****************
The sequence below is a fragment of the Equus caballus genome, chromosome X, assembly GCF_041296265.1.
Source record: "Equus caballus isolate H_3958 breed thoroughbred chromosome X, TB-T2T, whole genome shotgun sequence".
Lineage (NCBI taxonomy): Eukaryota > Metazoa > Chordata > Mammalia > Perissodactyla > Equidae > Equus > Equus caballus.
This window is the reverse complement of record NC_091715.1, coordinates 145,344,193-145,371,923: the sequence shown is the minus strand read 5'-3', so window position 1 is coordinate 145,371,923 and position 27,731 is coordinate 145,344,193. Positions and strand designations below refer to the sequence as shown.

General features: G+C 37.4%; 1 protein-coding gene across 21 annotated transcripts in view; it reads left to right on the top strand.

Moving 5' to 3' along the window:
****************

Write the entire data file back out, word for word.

The sequence below is a fragment of the Equus caballus genome, chromosome X, assembly GCF_041296265.1.
Source record: "Equus caballus isolate H_3958 breed thoroughbred chromosome X, TB-T2T, whole genome shotgun sequence".
Lineage (NCBI taxonomy): Eukaryota > Metazoa > Chordata > Mammalia > Perissodactyla > Equidae > Equus > Equus caballus.
This window is the reverse complement of record NC_091715.1, coordinates 145,344,193-145,371,923: the sequence shown is the minus strand read 5'-3', so window position 1 is coordinate 145,371,923 and position 27,731 is coordinate 145,344,193. Positions and strand designations below refer to the sequence as shown.

General features: G+C 37.4%; 1 protein-coding gene across 21 annotated transcripts in view; it reads left to right on the top strand.

Moving 5' to 3' along the window: